The city of Hull has been given a bad name, in my opinion, and has some underserving nasty connotations. But after earning the title of City of Culture 2017, our city was on the mend, and on its way to becoming a booming and quite gorgeous place to live.
Brand-spanking new bars, cafes and monuments. New vintage; new high-street. New galleries; new art. But (big but) no new places for aspiring artists to create. No designated place, no facilities to allow young businesses to grow.

Enter: Hub A. Location:
 (Big red door next to the Post Office – can’t miss it).

Hub A is something new too, however has been in the works since waaaaaay before we were awarded with City of Culture. It’s a place for amateur artists, starting businesses, budding graphic designers, growing communities. Anyone, of any age, of any interest is welcome to practise, improve and develop their skills. We need a place for artists to prosper, and Hub A’s doors are wide open.

What makes the project really quite special is that it’s run as ‘non-profit’; all of the money taken in is spent on new equipment and new developments. In other words, it’s a community, rather than a business.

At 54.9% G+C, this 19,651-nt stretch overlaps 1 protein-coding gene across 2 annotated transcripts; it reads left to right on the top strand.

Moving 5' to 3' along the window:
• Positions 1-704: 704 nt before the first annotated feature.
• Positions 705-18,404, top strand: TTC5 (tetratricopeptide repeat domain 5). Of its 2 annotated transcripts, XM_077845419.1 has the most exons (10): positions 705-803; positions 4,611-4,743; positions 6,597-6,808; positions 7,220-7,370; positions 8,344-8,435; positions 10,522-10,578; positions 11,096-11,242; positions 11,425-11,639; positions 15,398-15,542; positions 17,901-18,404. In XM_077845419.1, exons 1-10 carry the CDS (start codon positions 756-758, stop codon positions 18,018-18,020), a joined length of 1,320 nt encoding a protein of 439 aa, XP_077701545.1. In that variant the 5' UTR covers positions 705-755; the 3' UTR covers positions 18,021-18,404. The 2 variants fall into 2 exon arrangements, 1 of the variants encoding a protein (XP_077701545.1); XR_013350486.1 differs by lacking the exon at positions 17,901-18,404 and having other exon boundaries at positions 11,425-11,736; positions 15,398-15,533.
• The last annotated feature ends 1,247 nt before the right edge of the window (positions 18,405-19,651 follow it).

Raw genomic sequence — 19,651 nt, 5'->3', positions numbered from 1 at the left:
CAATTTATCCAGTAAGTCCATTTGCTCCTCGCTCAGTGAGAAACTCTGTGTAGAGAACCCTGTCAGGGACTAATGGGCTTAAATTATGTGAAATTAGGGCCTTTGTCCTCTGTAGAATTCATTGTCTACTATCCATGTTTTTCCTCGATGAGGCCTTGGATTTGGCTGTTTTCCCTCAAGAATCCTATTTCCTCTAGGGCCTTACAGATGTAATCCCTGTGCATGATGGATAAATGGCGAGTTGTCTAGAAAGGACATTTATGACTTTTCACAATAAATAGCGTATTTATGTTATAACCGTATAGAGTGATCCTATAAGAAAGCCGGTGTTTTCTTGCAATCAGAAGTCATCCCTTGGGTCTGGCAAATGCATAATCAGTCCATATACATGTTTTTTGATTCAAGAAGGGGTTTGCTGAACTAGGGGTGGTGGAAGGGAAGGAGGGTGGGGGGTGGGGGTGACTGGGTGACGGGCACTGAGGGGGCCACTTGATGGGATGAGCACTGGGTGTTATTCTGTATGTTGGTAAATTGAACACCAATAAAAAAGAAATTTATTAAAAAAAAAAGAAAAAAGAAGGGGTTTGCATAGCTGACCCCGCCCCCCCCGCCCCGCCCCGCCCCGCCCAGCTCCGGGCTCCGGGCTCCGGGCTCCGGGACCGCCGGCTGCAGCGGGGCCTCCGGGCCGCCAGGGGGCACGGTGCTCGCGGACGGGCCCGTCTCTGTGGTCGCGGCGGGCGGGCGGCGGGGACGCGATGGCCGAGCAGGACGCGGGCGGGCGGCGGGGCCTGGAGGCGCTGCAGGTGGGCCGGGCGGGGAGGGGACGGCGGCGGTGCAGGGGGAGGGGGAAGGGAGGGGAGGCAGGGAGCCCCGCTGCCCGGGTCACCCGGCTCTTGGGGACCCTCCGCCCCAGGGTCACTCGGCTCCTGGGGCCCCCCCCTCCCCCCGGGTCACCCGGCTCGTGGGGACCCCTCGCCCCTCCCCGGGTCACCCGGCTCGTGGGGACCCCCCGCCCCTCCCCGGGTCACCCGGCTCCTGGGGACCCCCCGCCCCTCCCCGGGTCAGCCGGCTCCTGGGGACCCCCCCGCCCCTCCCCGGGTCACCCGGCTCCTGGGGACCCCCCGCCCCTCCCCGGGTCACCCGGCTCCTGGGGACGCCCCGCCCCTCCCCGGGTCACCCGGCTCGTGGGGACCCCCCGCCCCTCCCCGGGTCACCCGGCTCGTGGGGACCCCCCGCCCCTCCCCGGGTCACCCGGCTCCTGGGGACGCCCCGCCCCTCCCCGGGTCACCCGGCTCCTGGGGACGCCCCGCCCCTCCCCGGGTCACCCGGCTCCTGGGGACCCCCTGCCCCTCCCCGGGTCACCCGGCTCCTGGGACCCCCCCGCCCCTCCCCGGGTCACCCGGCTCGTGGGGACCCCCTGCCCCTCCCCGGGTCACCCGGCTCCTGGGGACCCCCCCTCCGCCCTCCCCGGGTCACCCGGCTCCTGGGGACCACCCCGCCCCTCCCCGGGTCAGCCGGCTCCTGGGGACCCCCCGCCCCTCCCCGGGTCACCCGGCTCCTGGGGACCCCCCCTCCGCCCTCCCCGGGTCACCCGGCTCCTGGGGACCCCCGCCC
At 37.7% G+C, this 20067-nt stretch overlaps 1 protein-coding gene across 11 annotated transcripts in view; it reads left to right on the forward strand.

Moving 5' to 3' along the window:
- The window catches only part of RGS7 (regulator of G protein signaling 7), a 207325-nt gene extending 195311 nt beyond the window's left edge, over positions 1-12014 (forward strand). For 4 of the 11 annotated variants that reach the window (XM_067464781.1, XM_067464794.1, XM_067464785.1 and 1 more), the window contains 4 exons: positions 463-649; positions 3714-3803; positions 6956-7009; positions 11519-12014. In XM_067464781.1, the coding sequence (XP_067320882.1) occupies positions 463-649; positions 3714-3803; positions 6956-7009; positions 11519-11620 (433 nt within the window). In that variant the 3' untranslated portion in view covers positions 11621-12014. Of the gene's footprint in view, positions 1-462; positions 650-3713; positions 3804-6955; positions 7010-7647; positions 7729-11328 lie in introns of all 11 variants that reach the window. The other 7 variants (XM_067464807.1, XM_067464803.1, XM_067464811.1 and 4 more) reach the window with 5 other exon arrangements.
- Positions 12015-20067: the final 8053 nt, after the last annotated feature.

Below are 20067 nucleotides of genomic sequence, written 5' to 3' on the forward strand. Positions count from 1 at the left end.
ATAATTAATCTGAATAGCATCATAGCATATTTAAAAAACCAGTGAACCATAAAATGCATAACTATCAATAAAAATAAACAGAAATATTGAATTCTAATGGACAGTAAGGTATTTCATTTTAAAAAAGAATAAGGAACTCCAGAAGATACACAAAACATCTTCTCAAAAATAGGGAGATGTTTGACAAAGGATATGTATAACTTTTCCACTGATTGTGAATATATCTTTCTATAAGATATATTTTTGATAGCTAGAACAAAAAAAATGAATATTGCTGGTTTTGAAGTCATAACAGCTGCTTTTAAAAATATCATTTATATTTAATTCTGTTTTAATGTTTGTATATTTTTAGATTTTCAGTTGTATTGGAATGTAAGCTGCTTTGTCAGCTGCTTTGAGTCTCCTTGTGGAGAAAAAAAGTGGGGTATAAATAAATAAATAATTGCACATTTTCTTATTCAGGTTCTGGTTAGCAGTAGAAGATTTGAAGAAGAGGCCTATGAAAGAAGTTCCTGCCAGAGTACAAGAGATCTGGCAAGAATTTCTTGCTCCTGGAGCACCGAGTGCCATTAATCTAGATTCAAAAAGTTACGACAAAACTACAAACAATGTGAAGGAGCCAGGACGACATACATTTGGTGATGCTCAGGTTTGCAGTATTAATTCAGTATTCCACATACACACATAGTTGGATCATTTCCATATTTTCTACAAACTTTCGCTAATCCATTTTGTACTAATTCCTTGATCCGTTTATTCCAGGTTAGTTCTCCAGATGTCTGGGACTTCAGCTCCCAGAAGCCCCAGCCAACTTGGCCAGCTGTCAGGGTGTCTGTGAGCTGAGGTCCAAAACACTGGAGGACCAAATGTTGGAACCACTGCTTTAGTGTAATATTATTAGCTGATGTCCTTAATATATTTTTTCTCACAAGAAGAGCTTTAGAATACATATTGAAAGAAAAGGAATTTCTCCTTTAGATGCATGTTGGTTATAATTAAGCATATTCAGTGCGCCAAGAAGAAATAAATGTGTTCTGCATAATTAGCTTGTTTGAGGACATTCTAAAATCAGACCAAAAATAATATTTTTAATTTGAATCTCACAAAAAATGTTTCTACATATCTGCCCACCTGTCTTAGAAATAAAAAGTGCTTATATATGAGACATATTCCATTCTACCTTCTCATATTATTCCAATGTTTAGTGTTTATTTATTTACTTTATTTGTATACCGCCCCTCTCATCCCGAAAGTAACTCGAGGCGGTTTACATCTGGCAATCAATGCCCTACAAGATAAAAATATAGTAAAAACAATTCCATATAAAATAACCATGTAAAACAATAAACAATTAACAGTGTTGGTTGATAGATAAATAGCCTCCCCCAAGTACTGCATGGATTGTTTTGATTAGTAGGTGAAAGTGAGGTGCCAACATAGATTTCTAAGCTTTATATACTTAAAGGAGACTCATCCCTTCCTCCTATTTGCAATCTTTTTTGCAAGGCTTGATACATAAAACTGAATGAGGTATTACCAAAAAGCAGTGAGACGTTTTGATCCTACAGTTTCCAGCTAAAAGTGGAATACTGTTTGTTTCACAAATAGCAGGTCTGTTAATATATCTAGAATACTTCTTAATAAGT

A spokesperson for the project said: Hub A is full of people helping each other out.
“You don’t get creative block in a place like this.”
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Over the past few months since its opening, the Hub has been home to plenty of events, including frequent feminist book club meetings (@radbookclub) and a Donald Trump lifedrawing session. As mentally-scarring as that might sound, classes and communities like these show how fun and different the project is, and that there is no limit on how wacky and weird you can be. Hub A is a place to explore your own interests and develop them further, with the helping hand of top standard equipment and the support of other artists in your shoes.